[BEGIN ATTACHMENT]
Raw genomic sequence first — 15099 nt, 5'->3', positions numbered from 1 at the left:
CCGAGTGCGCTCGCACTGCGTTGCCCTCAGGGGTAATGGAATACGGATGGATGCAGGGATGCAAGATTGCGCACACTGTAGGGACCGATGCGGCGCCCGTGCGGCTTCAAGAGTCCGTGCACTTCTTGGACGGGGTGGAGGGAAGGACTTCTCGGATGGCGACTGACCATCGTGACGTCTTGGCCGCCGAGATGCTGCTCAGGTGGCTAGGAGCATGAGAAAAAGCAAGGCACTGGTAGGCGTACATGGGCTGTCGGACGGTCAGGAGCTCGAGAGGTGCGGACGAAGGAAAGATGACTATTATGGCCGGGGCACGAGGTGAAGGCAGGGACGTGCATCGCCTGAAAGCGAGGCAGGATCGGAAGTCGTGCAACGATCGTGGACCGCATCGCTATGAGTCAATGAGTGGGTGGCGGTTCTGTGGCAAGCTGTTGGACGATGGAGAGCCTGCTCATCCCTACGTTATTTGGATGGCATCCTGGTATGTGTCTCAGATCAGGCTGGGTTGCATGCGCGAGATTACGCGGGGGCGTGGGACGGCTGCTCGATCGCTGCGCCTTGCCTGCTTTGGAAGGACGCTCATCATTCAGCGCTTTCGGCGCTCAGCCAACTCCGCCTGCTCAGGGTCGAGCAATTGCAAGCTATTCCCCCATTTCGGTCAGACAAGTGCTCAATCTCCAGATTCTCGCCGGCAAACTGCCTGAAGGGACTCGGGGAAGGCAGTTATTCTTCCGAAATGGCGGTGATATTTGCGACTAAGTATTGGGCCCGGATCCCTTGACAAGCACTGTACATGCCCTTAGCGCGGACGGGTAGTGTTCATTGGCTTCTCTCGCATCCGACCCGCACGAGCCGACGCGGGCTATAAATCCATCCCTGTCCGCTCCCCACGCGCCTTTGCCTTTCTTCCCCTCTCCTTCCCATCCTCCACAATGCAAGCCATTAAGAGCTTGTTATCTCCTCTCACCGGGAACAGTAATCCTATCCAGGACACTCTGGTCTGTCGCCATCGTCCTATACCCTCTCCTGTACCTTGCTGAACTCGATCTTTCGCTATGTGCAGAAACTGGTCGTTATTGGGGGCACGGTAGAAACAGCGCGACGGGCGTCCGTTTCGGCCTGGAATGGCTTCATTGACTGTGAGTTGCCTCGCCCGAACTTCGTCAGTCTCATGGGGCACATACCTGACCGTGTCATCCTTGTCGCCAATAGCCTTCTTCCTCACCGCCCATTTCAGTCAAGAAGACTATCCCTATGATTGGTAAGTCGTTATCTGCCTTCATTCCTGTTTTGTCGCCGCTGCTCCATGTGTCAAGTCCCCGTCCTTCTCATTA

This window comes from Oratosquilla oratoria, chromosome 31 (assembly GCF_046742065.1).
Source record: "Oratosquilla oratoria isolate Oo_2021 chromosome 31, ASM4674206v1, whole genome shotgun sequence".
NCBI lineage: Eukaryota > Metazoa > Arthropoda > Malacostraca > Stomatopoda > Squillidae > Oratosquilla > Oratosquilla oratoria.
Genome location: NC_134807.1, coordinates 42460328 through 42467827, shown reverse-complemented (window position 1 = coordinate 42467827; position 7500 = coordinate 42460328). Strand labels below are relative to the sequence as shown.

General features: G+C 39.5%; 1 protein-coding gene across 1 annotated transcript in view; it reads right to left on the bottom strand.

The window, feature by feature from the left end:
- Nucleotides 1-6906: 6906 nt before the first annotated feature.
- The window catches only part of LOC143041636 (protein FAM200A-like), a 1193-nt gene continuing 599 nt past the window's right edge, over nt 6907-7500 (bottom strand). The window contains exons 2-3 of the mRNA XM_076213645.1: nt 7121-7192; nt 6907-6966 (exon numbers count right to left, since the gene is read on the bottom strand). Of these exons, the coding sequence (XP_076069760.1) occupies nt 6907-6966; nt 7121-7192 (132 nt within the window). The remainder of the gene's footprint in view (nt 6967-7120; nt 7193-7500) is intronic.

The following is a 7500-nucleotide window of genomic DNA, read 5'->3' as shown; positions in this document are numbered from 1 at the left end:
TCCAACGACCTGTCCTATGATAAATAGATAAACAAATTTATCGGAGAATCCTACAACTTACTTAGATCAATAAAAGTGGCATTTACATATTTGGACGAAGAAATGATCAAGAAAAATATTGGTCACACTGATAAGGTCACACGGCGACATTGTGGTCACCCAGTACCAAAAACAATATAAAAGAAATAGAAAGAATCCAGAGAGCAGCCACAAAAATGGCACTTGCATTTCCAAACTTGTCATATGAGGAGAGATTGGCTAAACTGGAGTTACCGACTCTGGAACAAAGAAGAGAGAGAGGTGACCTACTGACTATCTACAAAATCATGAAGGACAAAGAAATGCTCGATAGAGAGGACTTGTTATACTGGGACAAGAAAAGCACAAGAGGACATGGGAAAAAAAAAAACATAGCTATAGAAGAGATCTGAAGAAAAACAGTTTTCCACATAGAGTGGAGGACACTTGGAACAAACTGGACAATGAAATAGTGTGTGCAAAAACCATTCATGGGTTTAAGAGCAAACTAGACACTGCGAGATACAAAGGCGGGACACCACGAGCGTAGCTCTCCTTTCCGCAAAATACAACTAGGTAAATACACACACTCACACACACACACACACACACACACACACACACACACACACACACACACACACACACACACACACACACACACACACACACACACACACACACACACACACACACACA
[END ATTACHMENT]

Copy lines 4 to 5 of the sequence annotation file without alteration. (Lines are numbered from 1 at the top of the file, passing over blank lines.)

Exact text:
Source record: "Oratosquilla oratoria isolate Oo_2021 chromosome 31, ASM4674206v1, whole genome shotgun sequence".
NCBI lineage: Eukaryota > Metazoa > Arthropoda > Malacostraca > Stomatopoda > Squillidae > Oratosquilla > Oratosquilla oratoria.